AP Physics C Electricity : Electricity and Magnetism Exam

Study concepts, example questions & explanations for AP Physics C Electricity

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Example Questions

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Example Question #1 : Circuit Relationships

A cicuit with a voltage source of 40V has a  resistor and a  resistor in series, followed by two  resistors in parallel. After the parallel branches rejoin, there is a  resistor before the circuit is closed at the voltage source.

What is the current supplied by the source?

Possible Answers:

Correct answer:

Explanation:

The current supplied by the source can be calculated using a derivation of Ohm's law:

Start by finding the equivalent resistance of the circuit.

Sum the first two resistors in series:

Calculate the equivalent resistance of the two resistors in parallel:

Now, all of the reistances can be viewed as being in series.

Returning to our current calulation, we can find our final answer:

Example Question #2 : Circuit Relationships

Ps0_resistorcircuit

What is the current delivered to the curcuit by the battery?

Possible Answers:

Correct answer:

Explanation:

Using Ohm's law to solve for the value of the current from the battery requires calculation of the equivalent resistance of the circuit.

The resistors R2 and R3 are in parallel with one another. Once combined, their requivalent resistor (R23) is in series with R1.

Ps0_resistorcircuit_2

 The equivalent resistance is thus given by:

Use this value and the given voltage to solve for the current in the circuit:

 

Example Question #71 : Electricity And Magnetism Exam

A straight copper wire has a fixed voltage applied across its length. Which of the following changes would increase the power dissipated by this wire?

Possible Answers:

Decreasing the length of the wire

None of these options result in increased power dissipation

Changing the material of the wire to a metal of greater resistivity

Decreasing the cross-sectional area of the wire

Increasing the temperature of the wire

Correct answer:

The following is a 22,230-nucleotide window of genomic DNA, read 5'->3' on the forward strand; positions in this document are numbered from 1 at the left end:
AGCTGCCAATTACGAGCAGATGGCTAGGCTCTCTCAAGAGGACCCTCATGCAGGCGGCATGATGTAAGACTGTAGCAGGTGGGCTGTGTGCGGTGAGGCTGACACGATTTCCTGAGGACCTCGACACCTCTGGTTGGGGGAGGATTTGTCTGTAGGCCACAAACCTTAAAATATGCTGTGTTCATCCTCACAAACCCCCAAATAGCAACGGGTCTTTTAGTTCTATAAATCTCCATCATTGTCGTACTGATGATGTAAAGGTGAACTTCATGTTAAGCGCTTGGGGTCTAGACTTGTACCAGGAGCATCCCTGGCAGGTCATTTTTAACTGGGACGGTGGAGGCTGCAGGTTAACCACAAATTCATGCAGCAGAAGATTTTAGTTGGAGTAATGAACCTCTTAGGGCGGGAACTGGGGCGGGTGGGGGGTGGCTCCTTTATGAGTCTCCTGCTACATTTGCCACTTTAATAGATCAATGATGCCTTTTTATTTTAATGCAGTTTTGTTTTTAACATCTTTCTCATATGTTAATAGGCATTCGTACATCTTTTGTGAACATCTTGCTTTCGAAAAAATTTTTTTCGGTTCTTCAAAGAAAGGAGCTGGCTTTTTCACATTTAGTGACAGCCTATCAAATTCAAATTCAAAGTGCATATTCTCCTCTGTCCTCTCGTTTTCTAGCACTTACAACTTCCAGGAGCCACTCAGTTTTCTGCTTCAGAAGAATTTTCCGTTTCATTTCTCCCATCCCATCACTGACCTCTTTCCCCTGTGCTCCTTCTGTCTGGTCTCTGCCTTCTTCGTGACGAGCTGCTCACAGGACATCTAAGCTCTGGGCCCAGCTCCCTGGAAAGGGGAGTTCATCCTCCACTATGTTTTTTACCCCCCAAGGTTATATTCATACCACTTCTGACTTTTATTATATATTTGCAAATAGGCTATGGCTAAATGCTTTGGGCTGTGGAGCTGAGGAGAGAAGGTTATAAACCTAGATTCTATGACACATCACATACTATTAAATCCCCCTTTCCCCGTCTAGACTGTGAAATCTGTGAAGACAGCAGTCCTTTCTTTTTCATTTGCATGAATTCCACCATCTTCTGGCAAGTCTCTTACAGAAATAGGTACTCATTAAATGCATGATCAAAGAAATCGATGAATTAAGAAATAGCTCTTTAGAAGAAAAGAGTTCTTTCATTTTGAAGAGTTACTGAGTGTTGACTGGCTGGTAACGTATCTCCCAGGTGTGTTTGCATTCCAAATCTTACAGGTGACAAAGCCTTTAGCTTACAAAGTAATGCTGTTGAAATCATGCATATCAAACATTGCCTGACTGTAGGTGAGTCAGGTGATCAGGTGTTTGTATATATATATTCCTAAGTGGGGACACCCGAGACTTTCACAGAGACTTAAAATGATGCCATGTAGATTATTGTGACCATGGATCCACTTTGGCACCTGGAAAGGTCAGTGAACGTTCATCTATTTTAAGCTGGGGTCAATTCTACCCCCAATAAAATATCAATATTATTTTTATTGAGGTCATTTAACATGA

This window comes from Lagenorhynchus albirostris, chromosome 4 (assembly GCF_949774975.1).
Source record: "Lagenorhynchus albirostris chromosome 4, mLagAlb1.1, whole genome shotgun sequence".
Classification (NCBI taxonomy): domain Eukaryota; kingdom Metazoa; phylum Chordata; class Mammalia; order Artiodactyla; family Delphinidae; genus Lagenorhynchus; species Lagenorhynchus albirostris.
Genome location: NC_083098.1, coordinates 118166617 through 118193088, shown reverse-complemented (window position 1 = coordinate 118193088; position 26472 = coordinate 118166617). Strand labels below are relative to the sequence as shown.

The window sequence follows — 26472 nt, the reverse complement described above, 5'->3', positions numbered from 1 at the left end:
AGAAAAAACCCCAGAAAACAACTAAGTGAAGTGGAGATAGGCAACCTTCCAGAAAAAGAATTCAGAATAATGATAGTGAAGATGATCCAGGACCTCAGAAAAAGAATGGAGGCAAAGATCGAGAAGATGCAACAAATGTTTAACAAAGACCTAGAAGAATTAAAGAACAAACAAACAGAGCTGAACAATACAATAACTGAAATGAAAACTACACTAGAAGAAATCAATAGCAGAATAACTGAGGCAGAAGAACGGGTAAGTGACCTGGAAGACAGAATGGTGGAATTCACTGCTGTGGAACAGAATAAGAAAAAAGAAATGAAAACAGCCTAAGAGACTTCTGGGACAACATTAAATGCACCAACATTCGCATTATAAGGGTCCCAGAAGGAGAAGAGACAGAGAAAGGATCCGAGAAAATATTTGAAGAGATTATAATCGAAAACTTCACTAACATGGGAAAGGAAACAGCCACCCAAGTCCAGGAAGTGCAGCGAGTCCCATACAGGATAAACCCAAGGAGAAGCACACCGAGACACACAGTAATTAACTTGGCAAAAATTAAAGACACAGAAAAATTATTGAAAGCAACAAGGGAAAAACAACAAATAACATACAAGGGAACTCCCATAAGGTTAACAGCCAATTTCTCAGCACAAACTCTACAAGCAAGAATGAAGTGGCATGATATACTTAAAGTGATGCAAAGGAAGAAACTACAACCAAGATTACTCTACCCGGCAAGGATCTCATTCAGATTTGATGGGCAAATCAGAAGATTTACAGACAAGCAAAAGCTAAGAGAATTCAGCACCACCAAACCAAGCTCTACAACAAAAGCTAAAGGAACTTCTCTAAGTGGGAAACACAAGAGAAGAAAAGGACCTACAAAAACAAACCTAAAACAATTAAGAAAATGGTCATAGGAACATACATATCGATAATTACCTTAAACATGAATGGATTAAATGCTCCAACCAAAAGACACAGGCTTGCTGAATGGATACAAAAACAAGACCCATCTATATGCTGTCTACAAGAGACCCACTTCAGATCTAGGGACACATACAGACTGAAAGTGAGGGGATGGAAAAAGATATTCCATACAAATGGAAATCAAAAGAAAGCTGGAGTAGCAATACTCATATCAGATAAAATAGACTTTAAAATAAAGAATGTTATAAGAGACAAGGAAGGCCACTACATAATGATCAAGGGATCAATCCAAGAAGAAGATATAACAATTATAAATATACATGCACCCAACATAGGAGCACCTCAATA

Decreasing the length of the wire

Explanation:

Relevant equations:

Current and resistance are inversely proportional to one another, assuming voltage is fixed. Since , changes in current effect the power more than changes in resistance do. Thus, we need current to increase, meaning that resistance must decrease.

To decrease resistance, we could:

1. Change the material of the wire to one of lesser resistivity

2. Decrease the length of the wire

3. Increase the cross-sectional area of the wire

4. Decrease the temperature of the wire (very slight effect on resistance)

Example Question #2 : Circuit Relationships

A simple circuit contains two  resistors in parallel, connected to a 20V source. What power is being provided by the source to the circuit?  

Possible Answers:

Correct answer:

Explanation:

The power supplied to the circuit can be calculated using the equation:

To use this equation, we need to find the equivalent resistance of the circuit. Use the equation for equivalent resistance in parallel:

Now that we have the resistance and the voltage, we can solve for the power.

Example Question #2 : Circuit Relationships

A battery is measured to have a potential of 5V. When connected to a wire with no resistors or other components, the voltage measured is 4.9V.

If the current through the wire is measured to be 2A, how much thermal energy is being lost per second as soon as the wire is connected to the battery?

Possible Answers:

Correct answer:

Explanation:

First, we must know that the wire has some internal resistance . To calculate this, we need to know the potential drop through the wire, which must be the difference we saw from the initial voltage reading to the second. This value, 0.1V, we plug into Ohm's law to calculate the resistance of the wire.

The question asks for energy lost per second; this value is equivalent to the power.

Use our values to solve.

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